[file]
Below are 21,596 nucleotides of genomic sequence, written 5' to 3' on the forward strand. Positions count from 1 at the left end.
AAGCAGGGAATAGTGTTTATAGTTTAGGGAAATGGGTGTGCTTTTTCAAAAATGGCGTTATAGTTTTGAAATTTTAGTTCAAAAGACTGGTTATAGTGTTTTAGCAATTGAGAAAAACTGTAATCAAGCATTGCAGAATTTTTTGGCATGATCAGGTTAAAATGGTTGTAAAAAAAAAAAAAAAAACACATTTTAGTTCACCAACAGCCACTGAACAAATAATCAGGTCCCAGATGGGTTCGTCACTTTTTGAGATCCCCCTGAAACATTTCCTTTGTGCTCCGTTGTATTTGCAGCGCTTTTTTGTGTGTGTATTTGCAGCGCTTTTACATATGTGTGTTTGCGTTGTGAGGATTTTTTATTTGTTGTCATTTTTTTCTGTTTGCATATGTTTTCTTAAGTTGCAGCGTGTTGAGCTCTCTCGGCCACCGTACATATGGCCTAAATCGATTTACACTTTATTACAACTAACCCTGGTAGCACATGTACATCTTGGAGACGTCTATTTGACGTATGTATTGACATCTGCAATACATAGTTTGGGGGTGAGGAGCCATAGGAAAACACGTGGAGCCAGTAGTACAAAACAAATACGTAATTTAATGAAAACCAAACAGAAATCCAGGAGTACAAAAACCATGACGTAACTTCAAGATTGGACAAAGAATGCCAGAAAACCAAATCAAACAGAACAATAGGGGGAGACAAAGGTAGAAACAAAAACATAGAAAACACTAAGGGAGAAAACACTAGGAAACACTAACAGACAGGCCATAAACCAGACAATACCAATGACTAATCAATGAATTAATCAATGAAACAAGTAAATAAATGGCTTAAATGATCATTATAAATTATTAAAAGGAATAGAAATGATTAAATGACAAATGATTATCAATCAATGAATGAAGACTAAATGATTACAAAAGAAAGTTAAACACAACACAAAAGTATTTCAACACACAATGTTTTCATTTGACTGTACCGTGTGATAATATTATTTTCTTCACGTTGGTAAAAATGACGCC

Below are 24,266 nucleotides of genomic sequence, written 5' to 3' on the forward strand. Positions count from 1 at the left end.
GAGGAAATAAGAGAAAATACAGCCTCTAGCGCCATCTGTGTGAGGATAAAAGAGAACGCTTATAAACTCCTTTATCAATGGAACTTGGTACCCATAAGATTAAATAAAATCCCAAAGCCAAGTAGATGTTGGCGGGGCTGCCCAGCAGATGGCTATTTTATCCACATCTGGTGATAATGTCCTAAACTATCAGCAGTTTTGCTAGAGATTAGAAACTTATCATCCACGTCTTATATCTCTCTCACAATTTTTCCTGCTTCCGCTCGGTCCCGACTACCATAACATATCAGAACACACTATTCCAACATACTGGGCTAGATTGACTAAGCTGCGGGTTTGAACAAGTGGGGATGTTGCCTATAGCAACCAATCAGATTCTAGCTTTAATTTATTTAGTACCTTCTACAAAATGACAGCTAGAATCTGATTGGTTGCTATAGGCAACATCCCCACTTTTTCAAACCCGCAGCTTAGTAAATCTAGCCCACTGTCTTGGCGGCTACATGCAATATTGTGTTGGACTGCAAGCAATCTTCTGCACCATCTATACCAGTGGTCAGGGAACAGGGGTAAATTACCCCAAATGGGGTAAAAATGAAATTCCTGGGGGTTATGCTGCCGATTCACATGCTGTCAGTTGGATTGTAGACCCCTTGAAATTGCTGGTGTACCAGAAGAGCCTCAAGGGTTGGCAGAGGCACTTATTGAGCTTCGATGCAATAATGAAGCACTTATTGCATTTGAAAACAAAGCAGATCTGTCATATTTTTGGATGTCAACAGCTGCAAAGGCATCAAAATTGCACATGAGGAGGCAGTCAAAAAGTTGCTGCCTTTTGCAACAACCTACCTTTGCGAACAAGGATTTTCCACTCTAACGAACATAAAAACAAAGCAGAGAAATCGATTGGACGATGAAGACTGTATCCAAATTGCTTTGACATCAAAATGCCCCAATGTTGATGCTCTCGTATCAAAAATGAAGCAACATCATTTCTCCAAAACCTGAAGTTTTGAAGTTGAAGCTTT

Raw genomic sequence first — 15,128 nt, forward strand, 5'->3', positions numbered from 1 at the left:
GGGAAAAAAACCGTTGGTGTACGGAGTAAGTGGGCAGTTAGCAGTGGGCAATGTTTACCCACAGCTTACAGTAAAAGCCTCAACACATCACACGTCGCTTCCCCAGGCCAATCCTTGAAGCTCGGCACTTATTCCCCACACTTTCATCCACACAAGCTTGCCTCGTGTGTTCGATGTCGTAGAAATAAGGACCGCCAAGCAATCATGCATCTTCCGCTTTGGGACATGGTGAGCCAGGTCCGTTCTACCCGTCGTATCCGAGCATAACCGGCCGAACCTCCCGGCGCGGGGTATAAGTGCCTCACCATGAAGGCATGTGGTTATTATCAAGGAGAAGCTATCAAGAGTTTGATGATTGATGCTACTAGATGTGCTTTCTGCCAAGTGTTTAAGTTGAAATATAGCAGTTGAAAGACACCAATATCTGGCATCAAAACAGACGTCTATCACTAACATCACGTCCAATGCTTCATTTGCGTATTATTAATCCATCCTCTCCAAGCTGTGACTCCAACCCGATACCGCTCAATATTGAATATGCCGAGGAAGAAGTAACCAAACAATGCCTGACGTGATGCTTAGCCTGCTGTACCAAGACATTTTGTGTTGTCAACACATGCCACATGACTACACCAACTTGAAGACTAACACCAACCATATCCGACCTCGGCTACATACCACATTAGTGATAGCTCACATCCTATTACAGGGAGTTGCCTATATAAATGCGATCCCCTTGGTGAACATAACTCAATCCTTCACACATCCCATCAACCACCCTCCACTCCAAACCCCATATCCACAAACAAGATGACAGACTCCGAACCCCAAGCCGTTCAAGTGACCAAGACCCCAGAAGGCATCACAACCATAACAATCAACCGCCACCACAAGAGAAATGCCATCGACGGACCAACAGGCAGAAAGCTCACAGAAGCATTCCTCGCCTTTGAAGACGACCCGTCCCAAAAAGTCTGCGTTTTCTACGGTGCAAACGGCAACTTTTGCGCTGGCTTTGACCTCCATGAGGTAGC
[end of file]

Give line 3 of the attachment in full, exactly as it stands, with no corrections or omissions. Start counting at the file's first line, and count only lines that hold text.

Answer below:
Below are 24,266 nucleotides of genomic sequence, written 5' to 3' on the forward strand. Positions count from 1 at the left end.